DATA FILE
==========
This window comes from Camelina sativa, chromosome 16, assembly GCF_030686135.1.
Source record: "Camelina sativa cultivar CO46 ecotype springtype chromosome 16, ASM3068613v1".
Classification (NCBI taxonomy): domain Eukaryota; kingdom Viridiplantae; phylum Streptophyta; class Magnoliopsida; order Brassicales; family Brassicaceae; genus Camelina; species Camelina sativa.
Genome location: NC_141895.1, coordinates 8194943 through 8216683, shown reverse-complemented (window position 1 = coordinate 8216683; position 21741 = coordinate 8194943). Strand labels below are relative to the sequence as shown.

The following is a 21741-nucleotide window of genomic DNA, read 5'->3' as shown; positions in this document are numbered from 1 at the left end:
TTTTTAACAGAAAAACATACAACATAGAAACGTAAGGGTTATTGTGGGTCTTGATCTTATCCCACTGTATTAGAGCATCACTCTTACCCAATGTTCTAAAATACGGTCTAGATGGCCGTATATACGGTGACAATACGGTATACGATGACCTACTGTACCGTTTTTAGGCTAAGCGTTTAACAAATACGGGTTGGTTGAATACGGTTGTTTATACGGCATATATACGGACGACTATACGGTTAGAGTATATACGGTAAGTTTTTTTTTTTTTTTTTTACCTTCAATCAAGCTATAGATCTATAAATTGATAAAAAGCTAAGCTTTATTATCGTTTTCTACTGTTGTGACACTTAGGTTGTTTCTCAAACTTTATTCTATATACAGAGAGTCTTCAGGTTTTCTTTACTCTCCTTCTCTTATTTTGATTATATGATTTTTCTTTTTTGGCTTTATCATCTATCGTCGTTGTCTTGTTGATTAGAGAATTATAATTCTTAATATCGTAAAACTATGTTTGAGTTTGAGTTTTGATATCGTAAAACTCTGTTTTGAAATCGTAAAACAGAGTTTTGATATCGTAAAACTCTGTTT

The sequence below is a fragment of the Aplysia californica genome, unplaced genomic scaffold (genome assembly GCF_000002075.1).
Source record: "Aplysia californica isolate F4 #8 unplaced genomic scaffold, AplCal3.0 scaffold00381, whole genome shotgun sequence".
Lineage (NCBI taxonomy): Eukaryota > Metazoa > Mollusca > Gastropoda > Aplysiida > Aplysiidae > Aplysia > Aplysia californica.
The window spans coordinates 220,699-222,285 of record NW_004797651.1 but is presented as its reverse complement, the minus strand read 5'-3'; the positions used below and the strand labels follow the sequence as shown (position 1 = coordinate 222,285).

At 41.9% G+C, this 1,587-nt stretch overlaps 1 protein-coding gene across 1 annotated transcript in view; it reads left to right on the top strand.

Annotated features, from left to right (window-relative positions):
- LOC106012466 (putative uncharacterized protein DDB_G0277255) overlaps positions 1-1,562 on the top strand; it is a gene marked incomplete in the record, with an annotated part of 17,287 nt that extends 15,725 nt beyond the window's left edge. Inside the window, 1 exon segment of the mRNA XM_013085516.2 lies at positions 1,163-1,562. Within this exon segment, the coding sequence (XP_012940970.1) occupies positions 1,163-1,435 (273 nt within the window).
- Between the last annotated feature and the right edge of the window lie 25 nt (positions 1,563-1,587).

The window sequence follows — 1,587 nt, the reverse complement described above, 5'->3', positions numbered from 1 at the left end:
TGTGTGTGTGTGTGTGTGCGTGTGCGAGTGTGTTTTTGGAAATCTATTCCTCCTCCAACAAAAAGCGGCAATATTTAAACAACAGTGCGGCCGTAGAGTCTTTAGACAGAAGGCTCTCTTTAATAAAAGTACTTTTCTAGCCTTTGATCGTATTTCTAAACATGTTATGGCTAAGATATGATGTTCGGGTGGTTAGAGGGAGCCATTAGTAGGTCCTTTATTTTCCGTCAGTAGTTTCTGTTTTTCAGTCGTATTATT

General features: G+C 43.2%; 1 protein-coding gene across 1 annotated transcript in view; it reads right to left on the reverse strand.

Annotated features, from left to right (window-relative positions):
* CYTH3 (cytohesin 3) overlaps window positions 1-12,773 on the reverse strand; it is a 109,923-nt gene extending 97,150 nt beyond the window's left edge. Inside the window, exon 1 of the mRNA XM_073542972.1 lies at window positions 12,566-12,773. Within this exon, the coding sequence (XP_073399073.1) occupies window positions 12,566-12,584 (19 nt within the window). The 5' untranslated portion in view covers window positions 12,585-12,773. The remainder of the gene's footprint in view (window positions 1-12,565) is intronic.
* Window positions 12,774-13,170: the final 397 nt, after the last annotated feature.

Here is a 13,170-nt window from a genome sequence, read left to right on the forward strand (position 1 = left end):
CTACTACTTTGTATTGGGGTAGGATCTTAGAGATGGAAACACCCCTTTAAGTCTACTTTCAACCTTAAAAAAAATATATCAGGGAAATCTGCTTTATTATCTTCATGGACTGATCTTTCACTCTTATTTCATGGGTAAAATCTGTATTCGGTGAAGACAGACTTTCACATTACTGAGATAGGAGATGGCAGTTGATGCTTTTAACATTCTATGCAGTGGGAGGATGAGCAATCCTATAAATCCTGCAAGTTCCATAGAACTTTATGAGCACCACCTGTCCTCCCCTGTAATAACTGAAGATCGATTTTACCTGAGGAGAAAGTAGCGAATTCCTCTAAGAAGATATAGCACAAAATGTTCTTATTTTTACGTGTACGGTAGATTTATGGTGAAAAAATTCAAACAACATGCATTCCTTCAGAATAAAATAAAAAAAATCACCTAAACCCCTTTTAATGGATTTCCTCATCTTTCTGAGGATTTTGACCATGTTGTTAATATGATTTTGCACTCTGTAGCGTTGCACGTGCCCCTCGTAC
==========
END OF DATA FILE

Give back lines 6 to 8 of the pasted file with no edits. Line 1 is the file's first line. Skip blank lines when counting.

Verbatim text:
TTTTTAACAGAAAAACATACAACATAGAAACGTAAGGGTTATTGTGGGTCTTGATCTTATCCCACTGTATTAGAGCATCACTCTTACCCAATGTTCTAAAATACGGTCTAGATGGCCGTATATACGGTGACAATACGGTATACGATGACCTACTGTACCGTTTTTAGGCTAAGCGTTTAACAAATACGGGTTGGTTGAATACGGTTGTTTATACGGCATATATACGGACGACTATACGGTTAGAGTATATACGGTAAGTTTTTTTTTTTTTTTTTTACCTTCAATCAAGCTATAGATCTATAAATTGATAAAAAGCTAAGCTTTATTATCGTTTTCTACTGTTGTGACACTTAGGTTGTTTCTCAAACTTTATTCTATATACAGAGAGTCTTCAGGTTTTCTTTACTCTCCTTCTCTTATTTTGATTATATGATTTTTCTTTTTTGGCTTTATCATCTATCGTCGTTGTCTTGTTGATTAGAGAATTATAATTCTTAATATCGTAAAACTATGTTTGAGTTTGAGTTTTGATATCGTAAAACTCTGTTTTGAAATCGTAAAACAGAGTTTTGATATCGTAAAACTCTGTTT

The sequence below is a fragment of the Aplysia californica genome, unplaced genomic scaffold (genome assembly GCF_000002075.1).
Source record: "Aplysia californica isolate F4 #8 unplaced genomic scaffold, AplCal3.0 scaffold00381, whole genome shotgun sequence".